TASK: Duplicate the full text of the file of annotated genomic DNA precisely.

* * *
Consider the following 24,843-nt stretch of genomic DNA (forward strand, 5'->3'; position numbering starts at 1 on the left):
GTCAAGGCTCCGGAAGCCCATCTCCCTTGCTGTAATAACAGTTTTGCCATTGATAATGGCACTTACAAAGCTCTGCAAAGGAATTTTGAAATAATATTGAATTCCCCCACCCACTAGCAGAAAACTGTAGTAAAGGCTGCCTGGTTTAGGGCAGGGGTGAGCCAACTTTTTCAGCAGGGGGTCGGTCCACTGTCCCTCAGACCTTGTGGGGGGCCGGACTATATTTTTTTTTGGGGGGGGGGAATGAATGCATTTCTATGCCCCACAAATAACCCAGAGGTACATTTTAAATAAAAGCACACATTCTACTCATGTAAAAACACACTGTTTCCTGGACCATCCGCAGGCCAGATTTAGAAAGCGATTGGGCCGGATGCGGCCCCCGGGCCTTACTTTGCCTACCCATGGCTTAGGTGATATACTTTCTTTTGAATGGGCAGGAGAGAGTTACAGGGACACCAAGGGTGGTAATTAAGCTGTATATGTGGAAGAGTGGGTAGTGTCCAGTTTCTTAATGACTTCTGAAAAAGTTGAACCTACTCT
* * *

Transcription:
Consider the following 24,843-nt stretch of genomic DNA (forward strand, 5'->3'; position numbering starts at 1 on the left):
GTCAAGGCTCCGGAAGCCCATCTCCCTTGCTGTAATAACAGTTTTGCCATTGATAATGGCACTTACAAAGCTCTGCAAAGGAATTTTGAAATAATATTGAATTCCCCCACCCACTAGCAGAAAACTGTAGTAAAGGCTGCCTGGTTTAGGGCAGGGGTGAGCCAACTTTTTCAGCAGGGGGTCGGTCCACTGTCCCTCAGACCTTGTGGGGGGCCGGACTATATTTTTTTTTGGGGGGGGGGAATGAATGCATTTCTATGCCCCACAAATAACCCAGAGGTACATTTTAAATAAAAGCACACATTCTACTCATGTAAAAACACACTGTTTCCTGGACCATCCGCAGGCCAGATTTAGAAAGCGATTGGGCCGGATGCGGCCCCCGGGCCTTACTTTGCCTACCCATGGCTTAGGTGATATACTTTCTTTTGAATGGGCAGGAGAGAGTTACAGGGACACCAAGGGTGGTAATTAAGCTGTATATGTGGAAGAGTGGGTAGTGTCCAGTTTCTTAATGACTTCTGAAAAAGTTGAACCTACTCT